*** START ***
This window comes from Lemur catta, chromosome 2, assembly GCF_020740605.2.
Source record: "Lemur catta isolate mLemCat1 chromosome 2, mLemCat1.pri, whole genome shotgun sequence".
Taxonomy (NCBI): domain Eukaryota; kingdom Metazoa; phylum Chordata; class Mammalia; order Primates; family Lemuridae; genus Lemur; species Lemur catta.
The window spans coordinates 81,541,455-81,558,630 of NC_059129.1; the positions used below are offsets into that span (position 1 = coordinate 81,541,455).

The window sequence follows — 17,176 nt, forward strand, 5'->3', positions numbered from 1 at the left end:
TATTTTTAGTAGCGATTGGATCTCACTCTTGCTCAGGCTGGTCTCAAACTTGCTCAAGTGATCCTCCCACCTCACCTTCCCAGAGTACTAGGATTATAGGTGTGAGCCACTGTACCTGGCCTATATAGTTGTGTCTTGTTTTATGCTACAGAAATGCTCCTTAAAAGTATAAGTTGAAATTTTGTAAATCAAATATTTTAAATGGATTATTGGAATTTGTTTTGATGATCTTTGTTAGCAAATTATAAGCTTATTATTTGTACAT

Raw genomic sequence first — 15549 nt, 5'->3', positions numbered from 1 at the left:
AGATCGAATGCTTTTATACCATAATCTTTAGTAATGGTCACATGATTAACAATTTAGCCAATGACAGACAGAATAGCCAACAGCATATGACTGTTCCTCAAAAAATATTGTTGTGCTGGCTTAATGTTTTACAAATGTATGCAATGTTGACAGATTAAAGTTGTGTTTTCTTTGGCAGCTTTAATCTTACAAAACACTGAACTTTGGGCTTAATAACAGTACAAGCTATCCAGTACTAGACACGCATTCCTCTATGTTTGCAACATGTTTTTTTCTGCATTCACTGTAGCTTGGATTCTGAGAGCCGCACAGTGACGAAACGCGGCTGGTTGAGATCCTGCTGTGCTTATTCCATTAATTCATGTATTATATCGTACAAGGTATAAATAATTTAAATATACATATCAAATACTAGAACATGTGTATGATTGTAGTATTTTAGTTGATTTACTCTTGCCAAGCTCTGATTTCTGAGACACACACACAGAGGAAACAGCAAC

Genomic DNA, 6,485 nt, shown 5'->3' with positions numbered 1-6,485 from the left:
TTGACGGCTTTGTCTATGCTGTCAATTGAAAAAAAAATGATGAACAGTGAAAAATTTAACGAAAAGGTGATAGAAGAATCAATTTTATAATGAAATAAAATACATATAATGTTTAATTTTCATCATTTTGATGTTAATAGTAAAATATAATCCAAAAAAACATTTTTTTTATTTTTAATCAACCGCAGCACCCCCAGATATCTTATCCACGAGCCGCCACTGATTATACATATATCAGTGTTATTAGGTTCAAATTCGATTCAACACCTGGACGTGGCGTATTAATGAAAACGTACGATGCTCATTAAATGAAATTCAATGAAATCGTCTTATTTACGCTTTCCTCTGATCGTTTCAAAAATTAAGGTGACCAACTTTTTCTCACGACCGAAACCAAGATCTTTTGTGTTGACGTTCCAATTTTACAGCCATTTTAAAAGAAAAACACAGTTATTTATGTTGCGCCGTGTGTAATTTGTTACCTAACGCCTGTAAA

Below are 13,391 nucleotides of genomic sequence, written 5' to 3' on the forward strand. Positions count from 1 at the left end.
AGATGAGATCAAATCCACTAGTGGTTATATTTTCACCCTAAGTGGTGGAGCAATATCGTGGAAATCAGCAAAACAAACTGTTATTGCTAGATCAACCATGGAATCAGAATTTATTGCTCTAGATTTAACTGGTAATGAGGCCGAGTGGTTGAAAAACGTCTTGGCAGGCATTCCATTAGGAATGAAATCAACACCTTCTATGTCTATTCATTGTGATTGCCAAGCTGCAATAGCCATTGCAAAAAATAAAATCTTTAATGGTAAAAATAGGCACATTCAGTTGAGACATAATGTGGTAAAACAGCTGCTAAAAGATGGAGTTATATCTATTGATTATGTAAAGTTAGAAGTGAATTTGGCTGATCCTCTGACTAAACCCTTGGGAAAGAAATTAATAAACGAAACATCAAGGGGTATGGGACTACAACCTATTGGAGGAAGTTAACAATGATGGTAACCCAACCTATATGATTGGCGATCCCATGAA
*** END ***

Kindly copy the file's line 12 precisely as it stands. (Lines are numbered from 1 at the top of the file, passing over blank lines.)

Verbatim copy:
AGATGAGATCAAATCCACTAGTGGTTATATTTTCACCCTAAGTGGTGGAGCAATATCGTGGAAATCAGCAAAACAAACTGTTATTGCTAGATCAACCATGGAATCAGAATTTATTGCTCTAGATTTAACTGGTAATGAGGCCGAGTGGTTGAAAAACGTCTTGGCAGGCATTCCATTAGGAATGAAATCAACACCTTCTATGTCTATTCATTGTGATTGCCAAGCTGCAATAGCCATTGCAAAAAATAAAATCTTTAATGGTAAAAATAGGCACATTCAGTTGAGACATAATGTGGTAAAACAGCTGCTAAAAGATGGAGTTATATCTATTGATTATGTAAAGTTAGAAGTGAATTTGGCTGATCCTCTGACTAAACCCTTGGGAAAGAAATTAATAAACGAAACATCAAGGGGTATGGGACTACAACCTATTGGAGGAAGTTAACAATGATGGTAACCCAACCTATATGATTGGCGATCCCATGAA